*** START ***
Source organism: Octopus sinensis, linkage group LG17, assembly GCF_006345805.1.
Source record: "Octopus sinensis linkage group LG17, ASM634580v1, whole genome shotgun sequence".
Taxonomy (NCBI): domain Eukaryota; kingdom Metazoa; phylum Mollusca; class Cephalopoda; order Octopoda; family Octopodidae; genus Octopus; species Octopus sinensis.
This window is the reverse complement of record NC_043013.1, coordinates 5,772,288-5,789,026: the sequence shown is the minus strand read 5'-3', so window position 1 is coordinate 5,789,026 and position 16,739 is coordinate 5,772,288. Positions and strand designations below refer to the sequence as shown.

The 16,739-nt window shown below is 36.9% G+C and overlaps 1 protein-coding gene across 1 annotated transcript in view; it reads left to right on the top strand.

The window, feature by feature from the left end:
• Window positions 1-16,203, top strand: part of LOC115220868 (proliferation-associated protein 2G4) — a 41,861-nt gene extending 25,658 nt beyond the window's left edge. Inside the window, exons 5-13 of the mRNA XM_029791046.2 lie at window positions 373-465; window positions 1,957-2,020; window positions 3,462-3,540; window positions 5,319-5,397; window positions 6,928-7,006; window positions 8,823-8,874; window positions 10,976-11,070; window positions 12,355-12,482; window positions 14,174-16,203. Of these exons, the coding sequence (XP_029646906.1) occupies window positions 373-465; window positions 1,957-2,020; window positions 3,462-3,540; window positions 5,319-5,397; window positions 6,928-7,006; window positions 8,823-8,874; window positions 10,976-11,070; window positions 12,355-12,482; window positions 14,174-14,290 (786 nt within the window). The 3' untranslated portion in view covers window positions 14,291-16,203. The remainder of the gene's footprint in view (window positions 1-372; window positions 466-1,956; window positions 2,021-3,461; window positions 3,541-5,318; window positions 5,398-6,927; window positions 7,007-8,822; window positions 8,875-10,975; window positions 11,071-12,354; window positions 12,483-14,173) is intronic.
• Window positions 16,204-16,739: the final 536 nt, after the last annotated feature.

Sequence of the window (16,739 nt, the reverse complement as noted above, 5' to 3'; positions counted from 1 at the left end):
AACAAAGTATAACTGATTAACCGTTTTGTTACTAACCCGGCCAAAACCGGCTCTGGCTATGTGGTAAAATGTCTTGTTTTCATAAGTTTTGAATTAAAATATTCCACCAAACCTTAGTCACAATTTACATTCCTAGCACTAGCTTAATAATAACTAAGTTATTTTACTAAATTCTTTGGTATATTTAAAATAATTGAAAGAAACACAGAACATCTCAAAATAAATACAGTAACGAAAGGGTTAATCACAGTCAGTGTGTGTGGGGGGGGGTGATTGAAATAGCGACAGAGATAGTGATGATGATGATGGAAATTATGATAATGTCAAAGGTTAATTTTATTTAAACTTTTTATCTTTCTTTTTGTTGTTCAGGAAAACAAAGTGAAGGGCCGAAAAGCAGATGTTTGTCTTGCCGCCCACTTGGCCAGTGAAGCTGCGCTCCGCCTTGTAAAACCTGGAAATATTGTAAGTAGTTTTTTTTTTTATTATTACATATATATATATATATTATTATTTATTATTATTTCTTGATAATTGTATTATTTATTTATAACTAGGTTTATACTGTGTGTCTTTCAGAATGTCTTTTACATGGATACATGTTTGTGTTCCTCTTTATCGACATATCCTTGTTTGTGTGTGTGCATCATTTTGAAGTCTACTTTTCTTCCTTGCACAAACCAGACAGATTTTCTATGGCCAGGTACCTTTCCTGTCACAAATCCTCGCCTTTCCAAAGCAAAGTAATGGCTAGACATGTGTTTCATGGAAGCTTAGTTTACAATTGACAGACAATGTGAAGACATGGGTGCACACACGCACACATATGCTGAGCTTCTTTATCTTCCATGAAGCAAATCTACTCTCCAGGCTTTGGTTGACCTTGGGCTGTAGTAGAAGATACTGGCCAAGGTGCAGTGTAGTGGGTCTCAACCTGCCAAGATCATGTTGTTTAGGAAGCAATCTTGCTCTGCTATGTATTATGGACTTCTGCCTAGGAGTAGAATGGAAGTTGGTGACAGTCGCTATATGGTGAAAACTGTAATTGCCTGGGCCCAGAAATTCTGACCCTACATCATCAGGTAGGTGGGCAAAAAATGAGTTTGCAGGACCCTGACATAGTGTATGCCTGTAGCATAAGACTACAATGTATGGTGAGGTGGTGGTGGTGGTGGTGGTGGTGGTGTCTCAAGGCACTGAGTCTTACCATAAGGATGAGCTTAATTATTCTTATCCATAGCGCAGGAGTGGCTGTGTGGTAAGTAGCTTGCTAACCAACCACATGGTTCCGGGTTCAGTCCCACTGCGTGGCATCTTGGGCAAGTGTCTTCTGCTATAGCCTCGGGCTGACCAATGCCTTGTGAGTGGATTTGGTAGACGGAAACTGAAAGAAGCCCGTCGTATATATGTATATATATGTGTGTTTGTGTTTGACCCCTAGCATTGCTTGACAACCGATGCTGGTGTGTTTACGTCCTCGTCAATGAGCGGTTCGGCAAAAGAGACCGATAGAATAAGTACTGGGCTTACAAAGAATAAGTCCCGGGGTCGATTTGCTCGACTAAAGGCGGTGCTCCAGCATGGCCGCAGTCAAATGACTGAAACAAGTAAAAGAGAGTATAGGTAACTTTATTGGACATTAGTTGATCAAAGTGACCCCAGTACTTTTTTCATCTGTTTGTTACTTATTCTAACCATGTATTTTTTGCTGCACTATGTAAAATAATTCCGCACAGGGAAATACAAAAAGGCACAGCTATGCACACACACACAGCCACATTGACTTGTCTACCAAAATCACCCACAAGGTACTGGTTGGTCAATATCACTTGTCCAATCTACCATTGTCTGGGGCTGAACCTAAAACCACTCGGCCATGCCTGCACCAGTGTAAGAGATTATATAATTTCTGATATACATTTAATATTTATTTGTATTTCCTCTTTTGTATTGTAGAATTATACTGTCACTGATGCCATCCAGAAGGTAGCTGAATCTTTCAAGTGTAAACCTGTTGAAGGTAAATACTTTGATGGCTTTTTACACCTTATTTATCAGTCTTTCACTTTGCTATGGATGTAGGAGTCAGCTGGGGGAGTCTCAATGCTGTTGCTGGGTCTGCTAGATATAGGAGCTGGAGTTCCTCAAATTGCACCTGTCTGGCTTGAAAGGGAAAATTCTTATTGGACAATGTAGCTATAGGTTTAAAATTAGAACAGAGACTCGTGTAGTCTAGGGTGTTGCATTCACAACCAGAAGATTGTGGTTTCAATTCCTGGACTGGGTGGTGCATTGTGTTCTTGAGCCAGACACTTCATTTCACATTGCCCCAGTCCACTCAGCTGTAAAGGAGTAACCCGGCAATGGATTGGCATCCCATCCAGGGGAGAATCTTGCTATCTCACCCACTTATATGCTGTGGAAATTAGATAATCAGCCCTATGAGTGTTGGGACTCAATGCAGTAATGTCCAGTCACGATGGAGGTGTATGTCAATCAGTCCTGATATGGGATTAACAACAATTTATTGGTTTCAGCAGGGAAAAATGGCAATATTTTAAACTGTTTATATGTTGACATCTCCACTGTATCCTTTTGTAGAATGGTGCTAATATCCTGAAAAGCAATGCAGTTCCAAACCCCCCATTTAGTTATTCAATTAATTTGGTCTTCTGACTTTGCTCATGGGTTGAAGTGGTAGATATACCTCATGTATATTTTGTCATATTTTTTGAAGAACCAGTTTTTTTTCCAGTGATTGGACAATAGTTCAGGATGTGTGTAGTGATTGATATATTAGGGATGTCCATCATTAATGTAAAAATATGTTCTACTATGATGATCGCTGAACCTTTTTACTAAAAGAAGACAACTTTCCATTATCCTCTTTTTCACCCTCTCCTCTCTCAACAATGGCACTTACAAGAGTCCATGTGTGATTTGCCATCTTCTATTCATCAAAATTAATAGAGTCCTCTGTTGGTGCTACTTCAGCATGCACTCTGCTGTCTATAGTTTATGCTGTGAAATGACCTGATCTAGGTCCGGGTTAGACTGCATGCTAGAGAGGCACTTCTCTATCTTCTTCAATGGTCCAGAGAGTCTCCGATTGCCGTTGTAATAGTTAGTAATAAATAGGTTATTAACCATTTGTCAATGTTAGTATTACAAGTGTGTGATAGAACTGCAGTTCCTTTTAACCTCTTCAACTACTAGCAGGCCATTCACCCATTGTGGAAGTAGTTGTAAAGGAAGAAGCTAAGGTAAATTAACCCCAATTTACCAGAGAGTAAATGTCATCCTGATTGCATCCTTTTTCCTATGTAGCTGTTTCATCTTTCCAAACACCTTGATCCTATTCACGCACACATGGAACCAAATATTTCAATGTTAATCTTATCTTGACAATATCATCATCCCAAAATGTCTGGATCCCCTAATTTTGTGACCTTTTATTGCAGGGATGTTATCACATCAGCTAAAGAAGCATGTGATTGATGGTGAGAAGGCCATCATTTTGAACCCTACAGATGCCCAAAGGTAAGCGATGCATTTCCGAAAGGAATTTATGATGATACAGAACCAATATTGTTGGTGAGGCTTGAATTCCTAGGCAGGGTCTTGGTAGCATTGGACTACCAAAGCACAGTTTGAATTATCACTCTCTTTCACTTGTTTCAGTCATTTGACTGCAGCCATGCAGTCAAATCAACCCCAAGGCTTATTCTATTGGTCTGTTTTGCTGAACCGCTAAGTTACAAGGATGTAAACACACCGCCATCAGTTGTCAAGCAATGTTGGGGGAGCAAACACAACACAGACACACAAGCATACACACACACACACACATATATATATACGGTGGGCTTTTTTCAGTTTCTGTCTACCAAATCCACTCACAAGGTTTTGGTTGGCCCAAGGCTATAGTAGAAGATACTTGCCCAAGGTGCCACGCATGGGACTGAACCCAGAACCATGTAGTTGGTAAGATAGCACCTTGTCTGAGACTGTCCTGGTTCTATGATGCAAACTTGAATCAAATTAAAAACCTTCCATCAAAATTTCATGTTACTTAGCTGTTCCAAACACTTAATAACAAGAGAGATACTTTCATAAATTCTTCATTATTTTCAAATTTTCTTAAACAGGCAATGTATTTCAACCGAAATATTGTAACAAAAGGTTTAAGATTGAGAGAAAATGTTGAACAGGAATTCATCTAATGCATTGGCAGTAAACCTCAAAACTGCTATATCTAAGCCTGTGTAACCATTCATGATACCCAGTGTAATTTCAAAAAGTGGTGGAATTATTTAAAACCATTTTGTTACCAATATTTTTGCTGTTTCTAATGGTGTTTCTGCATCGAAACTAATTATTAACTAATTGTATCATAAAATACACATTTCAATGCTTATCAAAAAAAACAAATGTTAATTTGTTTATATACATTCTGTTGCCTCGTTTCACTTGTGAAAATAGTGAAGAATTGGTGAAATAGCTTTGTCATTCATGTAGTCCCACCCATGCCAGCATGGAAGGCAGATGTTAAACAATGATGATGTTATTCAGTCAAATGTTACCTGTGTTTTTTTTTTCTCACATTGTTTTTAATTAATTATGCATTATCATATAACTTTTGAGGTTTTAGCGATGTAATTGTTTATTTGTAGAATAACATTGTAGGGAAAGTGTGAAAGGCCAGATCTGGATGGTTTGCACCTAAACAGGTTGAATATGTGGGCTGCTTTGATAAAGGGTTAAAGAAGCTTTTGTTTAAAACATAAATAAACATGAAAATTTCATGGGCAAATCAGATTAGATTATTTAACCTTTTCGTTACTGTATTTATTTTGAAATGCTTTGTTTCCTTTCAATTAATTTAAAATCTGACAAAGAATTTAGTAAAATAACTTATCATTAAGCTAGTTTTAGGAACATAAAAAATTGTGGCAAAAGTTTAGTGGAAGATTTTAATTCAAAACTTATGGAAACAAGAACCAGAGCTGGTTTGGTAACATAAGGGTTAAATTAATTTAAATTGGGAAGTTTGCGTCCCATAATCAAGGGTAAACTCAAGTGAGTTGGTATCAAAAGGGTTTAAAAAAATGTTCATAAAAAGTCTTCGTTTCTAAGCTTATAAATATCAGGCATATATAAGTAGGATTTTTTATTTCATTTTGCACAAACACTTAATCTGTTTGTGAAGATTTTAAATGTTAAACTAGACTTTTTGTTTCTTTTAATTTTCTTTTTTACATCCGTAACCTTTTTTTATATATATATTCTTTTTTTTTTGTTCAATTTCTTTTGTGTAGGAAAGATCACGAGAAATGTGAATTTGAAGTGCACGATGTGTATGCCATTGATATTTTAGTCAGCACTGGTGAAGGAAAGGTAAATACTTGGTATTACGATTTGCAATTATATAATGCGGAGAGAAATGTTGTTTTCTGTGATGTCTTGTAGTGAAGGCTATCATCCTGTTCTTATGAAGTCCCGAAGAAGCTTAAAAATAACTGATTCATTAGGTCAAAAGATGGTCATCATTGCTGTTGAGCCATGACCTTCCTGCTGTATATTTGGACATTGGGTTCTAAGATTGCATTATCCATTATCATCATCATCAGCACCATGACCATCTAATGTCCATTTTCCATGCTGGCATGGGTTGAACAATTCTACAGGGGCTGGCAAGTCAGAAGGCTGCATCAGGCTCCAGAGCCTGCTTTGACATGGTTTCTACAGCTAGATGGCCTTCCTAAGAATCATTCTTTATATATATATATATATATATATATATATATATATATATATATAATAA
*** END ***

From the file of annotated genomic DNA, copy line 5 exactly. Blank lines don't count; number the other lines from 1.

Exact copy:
The 16,739-nt window shown below is 36.9% G+C and overlaps 1 protein-coding gene across 1 annotated transcript in view; it reads left to right on the top strand.